A very narrow gap between gross rental yields and mortgage interest rates is a buy signal for investors.
Should I buy a holiday home?
Australians love to ‘get away’ from home over the summer break. For many of us, it’s as if we don’t feel like we’ve truly closed the chapter on one year and set ourselves up for the next unless we’ve decamped from home for even just a few days.
But that time away by the beach or in the bush can take an unexpected turn, with plenty of holiday makers resolving to buy a holiday home. In an act of breathtaking impulsiveness, some even buy whilst still on holiday.
So towards ensuring considered decision-making, here are the pros and cons of buying a holiday home.
Home-from-home. Buy a holiday property and you have another place you can call home; one that you’ll furnish with the fittings of your liking and, over time, memories of wonderful times. And whilst some pre-trip packing will always be necessary, those with a well-established holiday home needn’t fill the car to over-flowing every time they go away.
Unlimited access. Own a holiday home and you can get away all year round – a fortnight here, a week there, plus several long weekends. Spontaneity is easy. No need to book ahead or worry about peak rate fees.
Earn an income. Many holiday home owners decide to mitigate the holding cost of a holiday home by leasing it out for short term rents. With peak weekly rents for even modest holiday homes reaching four figures, it’s possible to make quite an impact. Moreover, for any period a property is available for lease, owners are able to offset in their tax return any losses due to a gap between net rental income and holding costs.
A place to retire. A holiday home can, in time, morph into the primary residence once the kids leave home and the owners shift from full time to part time work and, eventually retirement. In the ideal scenario, the city home is sold to help fund the retirement lifestyle.
Capital growth. Finally, there is the potential for the property to appreciate in value over the life of the holding.
Reading these pros, you would be forgiven for thinking that a holiday home is a gift that keeps giving. But there are downsides.
They aren’t cheap. They days of finding a cheap holiday home are long gone. Even a modest holiday home within 1 to 2 hours’ drive of a capital city will usually cost several hundred thousand dollars. So to realise the dream, you may have to take on a substantial mortgage.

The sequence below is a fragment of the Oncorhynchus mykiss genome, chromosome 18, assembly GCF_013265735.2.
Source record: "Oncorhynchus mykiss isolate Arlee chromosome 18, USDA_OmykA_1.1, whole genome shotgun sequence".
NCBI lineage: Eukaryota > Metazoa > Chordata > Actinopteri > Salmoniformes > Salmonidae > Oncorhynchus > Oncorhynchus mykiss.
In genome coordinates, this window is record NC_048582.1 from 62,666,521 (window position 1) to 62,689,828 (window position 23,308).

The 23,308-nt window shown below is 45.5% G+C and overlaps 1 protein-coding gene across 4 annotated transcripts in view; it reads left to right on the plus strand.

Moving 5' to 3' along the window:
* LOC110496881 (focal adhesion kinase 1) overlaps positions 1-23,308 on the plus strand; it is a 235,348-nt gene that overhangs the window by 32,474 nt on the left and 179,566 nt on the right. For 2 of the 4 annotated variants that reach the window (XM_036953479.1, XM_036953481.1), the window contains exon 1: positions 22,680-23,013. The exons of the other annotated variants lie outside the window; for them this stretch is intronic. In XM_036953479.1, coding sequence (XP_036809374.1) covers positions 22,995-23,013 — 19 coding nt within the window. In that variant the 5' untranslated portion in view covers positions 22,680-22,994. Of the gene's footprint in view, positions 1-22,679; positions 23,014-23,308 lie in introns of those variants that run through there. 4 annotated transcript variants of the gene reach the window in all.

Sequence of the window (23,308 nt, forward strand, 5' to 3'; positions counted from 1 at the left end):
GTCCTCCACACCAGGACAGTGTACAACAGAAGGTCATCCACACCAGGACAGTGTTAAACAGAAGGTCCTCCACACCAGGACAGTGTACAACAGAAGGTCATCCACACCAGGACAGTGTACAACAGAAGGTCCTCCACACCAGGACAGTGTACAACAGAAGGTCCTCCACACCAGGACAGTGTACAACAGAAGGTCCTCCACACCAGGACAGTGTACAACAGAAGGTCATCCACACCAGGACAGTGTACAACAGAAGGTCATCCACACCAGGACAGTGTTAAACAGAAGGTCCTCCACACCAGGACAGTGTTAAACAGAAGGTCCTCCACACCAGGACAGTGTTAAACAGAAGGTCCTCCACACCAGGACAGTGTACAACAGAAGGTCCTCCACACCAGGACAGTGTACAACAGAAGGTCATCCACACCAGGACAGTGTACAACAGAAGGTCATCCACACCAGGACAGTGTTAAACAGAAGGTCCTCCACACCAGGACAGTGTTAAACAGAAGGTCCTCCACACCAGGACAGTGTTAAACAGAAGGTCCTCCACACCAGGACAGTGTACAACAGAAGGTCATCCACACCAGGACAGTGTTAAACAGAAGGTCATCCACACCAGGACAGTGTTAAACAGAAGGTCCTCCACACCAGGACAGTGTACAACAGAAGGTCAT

Empty most of the year. Even the most active users of holiday homes are rarely there for more than a fraction of the year. Unless you are renting out the property at other times, the effective cost of those visits can far exceed the short-term leases for renting a holiday property for the equivalent days.
Lack of variety. Some holiday home owners do get bored with visiting the same place and can feel ‘shackled’ to the property. They feel obliged to visit regularly to justify the holding costs or feel guilt if they don’t reside there.
Leasing downsides. By leasing out a property, an owner can mitigate some of these downsides. But beware of the sacrifices of leasing. You immediately lose some of the initial attractions of the property. You can’t be so happy-go-lucky about how you furnish the place or the state you leave it in after every visit. It needs to be back in tenantable order after every visit you make. You might be fine with that, but it can dilute the holiday home ambience. If you want to earn a reasonable rental income then say goodbye to using the property in the peak seasons of summer and Easter. Further, when doing your calculations about potential income, beware that the costs of short-term leases are much higher than long-term leases. In the first instance, a high turnover of short-term renters subjects a property to much more wear and tear than a traditional lease. Second, managing agent fees can reach up to 20% of rent compared to 8% or so for annual leases.
Sub-investment grade capital growth. Capital growth for holiday homes tends to lag that of good properties in our capital cities. Ultimately demand is far more consistent in our cities and supply more restricted compared to holiday locations. Sure there can be a run of years when impressive hikes in values are recorded, but these are usually offset by lean years. One of the biggest factors holding back holiday properties is that they are usually a discretionary purchase. In weaker economic times they are among the first things to be sold.
For these reasons, if you are buying a property primarily to make money do not buy a holiday home – there are far better options out there. If you are buying for reasons of the heart, good luck to you. But perhaps consider leasing a property for a year in your desired location first. This way, you can test whether you’ll enjoy an area all year round before you commit to a longer term relationship.